Ottawa Stingers Wheelchair Rugby

[music playing] NARRATOR: Anthony and
Victoria bring you this AMI This Week Short Cut. [music playing] But next on the
agenda, Victoria, do you know anything
about murderball? VICTORIA NOLAN:
Well, I know enough that it’s called wheelchair
rugby and not murderball anymore. ANTHONY MCLACHLAN: Ah, tried
to catch you on that one. The name was changed years
ago, and for good reason. VICTORIA NOLAN: But
what hasn’t changed is the driving intensity
of wheelchair rugby. ANTHONY MCLACHLAN: Absolutely. It is a rough and
powerful sport. And in order to
play, the players need to be in top
physical condition. VICTORIA NOLAN: The Ottawa
Stingers wheelchair rugby club boast some impressive
athletes that take their fitness to the next
level, and with good reason. The co-captain of the national
team is one of its members. ANTHONY MCLACHLAN: Reporter
Shelby Travers dropped in on one of his workouts
and a Stingers practice. COACH: Go. Come on, come on. Go, go. Come on, come on, come on. SHELBY TRAVERS: For
Patrice Dagenais, the training never stops. PATRICE DAGENAIS:
I train so hard because I want to stay in
peak physical condition. SHELBY TRAVERS: The once
aspiring junior hockey player knows what it means
to be in peak physical shape. COACH: Let’s go. Two more. Up, up, up, up, up, up, up, up. SHELBY TRAVERS: There
was a time, however, that wasn’t possible. A construction accident in
2003, when he was just 18, left him a quadriplegic. PATRICE DAGENAIS: It took
about a year and a half after my injury where I wasn’t
really regaining any function. So I had to accept the
fact that I’d be in a chair and probably have to
try a different sport. SHELBY TRAVERS: The different
sport he trains for today? Wheelchair rugby. PATRICE DAGENAIS: Wheelchair
rugby is a fun sport. It’s fast paced. It’s a contact sport. So we can hit each other with
our chairs as hard as we want. PLAYER: Tight, tight, tight. Lead, lead, lead. PATRICE DAGENAIS: All
those mixed together is just a great combination. SHELBY TRAVERS: His love
for the sport led him to becoming president of the
Ottawa Stingers wheelchair rugby club. PATRICE DAGENAIS: I’ve always
enjoyed being a leader. So once the president
of the club, I think, retired at one point,
the spot was open. And I said I’d be interested
in becoming the president. SHELBY TRAVERS: The Stingers
were founded in 1980 and were only the
second city in Ontario to have a team at that time. PATRICE DAGENAIS:
We’re a club team. But we can compete in
probably the Division 2 teams around the world. It’s a level that allows us
to play in different style tournaments, which is fun. Because we have the choice of
choosing where we want to play. SHELBY TRAVERS: One of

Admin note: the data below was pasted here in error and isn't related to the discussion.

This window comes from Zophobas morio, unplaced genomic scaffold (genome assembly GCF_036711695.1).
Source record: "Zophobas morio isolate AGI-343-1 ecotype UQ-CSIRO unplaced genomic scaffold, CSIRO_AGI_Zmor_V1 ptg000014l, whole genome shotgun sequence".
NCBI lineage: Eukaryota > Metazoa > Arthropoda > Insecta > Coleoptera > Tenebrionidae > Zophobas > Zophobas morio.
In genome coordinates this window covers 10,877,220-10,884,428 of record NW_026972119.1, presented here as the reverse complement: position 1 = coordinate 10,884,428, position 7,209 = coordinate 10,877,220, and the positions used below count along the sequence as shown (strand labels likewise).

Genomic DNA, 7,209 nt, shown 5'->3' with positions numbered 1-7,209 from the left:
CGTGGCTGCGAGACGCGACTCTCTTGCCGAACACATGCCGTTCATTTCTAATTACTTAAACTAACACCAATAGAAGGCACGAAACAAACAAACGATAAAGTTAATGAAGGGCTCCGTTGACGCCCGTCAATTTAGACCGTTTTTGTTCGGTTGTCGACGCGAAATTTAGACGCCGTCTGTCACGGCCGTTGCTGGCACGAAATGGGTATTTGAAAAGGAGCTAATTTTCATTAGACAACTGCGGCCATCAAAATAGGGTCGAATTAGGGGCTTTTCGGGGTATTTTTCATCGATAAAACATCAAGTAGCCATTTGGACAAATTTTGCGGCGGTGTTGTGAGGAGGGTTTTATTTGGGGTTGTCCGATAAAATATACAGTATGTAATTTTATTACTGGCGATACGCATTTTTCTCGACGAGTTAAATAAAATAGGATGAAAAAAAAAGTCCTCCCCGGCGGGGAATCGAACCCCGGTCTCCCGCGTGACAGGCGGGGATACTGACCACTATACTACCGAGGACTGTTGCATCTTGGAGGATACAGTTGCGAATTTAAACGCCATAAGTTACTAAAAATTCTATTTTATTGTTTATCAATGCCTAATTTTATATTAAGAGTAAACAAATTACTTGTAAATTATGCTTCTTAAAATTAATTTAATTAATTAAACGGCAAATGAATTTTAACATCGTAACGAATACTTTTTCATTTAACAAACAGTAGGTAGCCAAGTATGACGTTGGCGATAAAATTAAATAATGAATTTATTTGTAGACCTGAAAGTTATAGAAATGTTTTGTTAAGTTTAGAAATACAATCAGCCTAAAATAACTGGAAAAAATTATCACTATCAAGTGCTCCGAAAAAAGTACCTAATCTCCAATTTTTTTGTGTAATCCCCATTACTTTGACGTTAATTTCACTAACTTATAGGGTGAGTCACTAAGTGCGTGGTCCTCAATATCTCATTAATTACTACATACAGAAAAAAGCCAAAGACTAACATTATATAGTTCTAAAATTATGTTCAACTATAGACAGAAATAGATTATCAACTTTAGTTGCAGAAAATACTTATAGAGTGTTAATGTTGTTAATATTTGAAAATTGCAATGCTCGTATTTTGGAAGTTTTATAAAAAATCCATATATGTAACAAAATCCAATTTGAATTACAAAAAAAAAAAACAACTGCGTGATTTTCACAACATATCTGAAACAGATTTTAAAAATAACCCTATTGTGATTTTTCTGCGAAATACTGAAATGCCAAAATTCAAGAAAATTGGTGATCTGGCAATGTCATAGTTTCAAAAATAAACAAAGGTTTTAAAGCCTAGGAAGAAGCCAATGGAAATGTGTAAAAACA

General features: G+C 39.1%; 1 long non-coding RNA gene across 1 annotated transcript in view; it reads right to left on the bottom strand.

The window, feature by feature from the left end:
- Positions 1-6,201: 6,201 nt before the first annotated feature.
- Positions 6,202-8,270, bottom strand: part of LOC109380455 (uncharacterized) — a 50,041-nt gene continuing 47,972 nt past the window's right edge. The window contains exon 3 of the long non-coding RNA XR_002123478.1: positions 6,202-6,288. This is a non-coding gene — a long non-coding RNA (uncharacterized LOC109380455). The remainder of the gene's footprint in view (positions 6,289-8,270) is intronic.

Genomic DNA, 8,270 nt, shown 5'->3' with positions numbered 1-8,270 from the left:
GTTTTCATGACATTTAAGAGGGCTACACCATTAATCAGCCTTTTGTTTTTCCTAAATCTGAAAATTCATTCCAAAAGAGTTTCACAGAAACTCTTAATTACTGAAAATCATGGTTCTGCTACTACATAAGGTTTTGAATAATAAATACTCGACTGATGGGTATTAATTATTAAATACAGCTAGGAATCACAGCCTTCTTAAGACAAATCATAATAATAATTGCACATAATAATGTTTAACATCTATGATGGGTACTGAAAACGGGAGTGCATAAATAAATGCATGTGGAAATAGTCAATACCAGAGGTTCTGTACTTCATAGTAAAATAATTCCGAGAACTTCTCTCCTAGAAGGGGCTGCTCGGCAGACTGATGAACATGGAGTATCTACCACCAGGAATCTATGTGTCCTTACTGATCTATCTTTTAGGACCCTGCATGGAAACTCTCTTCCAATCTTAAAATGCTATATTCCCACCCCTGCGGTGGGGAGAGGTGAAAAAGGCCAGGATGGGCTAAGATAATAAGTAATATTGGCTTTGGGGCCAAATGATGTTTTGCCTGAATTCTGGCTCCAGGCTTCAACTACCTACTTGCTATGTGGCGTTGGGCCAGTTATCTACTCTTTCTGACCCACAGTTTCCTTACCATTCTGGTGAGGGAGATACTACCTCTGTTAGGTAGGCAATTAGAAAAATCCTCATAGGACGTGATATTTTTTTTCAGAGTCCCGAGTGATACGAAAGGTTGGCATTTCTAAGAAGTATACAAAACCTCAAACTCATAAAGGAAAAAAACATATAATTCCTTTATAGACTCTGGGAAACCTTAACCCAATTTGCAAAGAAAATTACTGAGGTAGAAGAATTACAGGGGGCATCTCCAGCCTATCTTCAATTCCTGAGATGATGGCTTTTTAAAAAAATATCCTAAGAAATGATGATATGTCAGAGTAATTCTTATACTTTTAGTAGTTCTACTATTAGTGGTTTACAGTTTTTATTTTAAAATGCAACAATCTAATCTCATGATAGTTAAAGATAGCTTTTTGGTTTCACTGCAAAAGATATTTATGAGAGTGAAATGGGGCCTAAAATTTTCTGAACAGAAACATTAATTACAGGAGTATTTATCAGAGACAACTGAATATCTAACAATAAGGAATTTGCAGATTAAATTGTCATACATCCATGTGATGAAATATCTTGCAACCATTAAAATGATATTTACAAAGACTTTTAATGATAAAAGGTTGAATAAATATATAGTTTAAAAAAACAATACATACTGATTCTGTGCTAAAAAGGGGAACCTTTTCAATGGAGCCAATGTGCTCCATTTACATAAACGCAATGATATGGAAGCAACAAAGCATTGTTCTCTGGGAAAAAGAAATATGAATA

the goals for the club is to develop
players who may go on to play at the provincial
or national level. PATRICE DAGENAIS: Two of us
are on the national team. We’ve got four or five that
play for the provincial team and some that just
want to play for fun. SHELBY TRAVERS: One of
those people playing for fun is Julia Hanes. JULIA HANES: OK. Coming. Oh! SHELBY TRAVERS: The
second year University of Ottawa medical
student took up wheelchair rugby
about a year ago and hasn’t looked back since. JULIA HANES: I call it my
weekly therapy session. It’s so fun. It’s so nice to get out
of the school bubble. It’s very relaxing. SHELBY TRAVERS: At 17,
Julia became paralyzed on her left side,
leaving her a hemiplegic. For someone who loved sports,
this was nearly devastating. JULIA HANES: When I felt like I
couldn’t be an athlete anymore, when I felt like I didn’t
have control over my own body, that was one of the– I don’t know. It was just really, really
challenging mentally and physically. Because it’s a way that I
used to work out my stress. SHELBY TRAVERS: The sport
itself is one reason Julia plays with the Stingers. But there is another
reason as well. JULIA HANES: I felt
welcomed and at home. Immediately people were helping
me get my different gloves on to try on, figure out
how to play the game. And it was just a ton of fun. And it hooked me right
on the first day. SHELBY TRAVERS: And
what are Julia’s goals playing at the club? JULIA HANES: I
honestly just want to be a better player,
so that I can be a better teammate for my team members. And so my goal as
an athlete is to be able to be the best player I
can be to support my teammates. SHELBY TRAVERS: Right
now, though, her main goal is to complete medical
school with a specialty in developmental
pediatrics for physiatry. JULIA HANES: Hey, guys. Who’s ready for a
blood pressure check? PATIENT: I am. JULIA HANES: I want to
graduate medical school. That’s Step 1. Blood pressure is looking
pretty good, Alex. 110 over 70. PLAYER: Push, Julia, push. SHELBY TRAVERS: That’s OK
with Patrice, of course. Although, he hopes Julia
continues with the Stingers and the sport. PLAYER: Double on Ben. PATRICE DAGENAIS: She’s a
great addition to our club, because she’s always
in a good mood. And she really enjoys the sport. And she has a lot of
potential as a player too. SHELBY TRAVERS: One
thing is certain, though. Patrice will continue to train
for the next big competition. PATRICE DAGENAIS: As long as
I’m a national team athlete, yes, I will definitely continue
to train for this sport.

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